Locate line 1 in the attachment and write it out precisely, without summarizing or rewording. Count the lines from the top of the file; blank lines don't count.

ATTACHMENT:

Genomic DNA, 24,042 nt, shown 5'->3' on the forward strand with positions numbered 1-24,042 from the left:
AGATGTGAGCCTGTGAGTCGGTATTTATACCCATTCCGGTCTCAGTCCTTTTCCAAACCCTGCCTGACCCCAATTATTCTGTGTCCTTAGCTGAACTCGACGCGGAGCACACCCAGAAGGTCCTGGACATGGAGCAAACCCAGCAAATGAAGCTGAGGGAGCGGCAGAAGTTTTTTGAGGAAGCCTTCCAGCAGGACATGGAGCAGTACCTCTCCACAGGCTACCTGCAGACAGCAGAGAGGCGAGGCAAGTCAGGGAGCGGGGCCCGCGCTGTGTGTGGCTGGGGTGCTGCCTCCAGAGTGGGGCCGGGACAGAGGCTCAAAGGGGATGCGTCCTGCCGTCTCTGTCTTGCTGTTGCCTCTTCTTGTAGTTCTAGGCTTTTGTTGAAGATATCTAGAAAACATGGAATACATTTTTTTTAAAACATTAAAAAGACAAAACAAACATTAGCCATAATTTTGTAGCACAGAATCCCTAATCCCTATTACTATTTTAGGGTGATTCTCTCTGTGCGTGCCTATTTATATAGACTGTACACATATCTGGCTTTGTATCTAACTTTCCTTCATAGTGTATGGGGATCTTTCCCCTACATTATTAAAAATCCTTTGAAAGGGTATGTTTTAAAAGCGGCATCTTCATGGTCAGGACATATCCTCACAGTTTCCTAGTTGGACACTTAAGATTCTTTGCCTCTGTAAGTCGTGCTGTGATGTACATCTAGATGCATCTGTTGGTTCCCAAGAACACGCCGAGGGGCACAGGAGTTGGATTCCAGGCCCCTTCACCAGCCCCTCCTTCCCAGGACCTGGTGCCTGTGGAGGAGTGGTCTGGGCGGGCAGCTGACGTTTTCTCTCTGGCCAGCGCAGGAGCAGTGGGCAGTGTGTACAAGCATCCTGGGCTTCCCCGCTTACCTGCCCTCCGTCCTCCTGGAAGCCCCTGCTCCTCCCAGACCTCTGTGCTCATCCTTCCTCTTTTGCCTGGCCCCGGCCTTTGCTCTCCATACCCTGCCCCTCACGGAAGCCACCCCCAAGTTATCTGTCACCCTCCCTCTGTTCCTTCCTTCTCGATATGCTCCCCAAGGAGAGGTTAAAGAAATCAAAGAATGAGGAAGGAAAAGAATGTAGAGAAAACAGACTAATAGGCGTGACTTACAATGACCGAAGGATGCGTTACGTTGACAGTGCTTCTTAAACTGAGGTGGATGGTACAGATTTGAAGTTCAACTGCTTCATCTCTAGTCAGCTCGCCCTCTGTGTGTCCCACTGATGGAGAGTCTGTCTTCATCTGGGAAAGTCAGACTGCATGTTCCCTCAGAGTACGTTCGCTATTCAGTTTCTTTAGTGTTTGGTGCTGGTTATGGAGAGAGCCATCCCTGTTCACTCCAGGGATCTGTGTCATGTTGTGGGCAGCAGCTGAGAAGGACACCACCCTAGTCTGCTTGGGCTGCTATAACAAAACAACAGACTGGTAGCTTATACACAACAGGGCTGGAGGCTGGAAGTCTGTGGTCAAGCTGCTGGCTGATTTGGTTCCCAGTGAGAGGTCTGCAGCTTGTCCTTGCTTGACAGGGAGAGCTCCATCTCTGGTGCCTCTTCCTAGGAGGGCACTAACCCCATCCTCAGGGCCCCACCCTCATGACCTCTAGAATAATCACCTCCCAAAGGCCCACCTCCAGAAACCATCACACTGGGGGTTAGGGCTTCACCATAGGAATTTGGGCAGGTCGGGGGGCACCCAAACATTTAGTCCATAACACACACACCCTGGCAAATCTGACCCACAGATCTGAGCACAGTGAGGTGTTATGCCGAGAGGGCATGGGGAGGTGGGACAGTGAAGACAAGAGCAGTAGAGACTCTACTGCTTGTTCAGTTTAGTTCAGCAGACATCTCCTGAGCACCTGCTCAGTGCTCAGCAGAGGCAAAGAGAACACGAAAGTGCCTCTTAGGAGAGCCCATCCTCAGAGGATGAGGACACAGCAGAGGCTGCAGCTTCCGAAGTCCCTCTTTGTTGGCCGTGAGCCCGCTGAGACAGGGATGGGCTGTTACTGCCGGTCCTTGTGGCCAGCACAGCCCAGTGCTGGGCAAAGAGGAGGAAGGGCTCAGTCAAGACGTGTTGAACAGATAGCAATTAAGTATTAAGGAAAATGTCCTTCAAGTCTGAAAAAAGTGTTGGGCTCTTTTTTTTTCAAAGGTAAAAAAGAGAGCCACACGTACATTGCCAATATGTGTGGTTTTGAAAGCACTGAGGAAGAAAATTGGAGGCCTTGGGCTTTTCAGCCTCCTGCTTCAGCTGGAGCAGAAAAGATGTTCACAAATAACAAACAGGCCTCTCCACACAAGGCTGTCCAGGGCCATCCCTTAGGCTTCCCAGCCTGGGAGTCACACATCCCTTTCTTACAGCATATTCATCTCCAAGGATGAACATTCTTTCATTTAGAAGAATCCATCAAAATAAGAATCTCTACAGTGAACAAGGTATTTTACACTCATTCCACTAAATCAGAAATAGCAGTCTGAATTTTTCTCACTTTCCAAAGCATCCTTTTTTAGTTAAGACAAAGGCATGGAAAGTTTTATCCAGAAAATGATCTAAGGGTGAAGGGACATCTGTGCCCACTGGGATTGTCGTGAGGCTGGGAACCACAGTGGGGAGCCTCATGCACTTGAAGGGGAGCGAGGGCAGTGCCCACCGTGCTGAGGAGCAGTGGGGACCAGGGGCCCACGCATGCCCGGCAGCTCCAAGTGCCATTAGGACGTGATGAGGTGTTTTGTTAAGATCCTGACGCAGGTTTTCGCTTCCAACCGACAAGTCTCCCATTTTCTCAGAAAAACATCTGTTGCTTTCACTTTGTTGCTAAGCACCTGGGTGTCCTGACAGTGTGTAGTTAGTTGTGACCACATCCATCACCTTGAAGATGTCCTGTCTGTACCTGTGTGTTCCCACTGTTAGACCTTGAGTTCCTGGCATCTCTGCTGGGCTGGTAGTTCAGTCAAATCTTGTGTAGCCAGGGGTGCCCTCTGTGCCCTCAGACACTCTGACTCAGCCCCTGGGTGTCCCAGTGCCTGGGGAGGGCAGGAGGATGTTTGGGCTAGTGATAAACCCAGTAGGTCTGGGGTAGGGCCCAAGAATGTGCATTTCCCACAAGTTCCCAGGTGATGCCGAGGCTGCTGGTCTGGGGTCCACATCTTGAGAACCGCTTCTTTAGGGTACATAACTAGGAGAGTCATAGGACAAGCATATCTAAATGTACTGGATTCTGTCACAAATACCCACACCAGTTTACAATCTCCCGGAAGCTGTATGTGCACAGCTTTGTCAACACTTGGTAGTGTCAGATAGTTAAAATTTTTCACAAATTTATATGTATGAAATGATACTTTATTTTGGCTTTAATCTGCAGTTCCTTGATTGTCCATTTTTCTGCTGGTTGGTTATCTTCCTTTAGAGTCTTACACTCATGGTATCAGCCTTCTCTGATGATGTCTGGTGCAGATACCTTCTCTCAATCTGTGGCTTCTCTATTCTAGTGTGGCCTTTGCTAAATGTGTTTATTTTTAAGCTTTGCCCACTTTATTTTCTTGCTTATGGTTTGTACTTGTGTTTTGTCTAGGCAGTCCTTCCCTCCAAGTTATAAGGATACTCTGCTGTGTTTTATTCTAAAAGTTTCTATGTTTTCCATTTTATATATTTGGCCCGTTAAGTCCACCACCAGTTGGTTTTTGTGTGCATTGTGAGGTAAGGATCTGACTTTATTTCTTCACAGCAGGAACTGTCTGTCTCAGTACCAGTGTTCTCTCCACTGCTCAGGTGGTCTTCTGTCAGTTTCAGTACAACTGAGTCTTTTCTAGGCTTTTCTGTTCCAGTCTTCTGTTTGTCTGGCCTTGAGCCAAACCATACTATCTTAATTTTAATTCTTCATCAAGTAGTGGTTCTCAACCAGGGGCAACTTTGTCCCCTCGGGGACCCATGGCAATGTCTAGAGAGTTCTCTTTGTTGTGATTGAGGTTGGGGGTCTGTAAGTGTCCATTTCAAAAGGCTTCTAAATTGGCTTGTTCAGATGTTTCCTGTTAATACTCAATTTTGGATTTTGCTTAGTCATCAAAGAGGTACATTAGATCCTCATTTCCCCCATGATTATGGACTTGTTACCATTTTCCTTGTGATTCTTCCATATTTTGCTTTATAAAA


Genomic DNA, 24,042 nt, shown 5'->3' on the forward strand with positions numbered 1-24,042 from the left: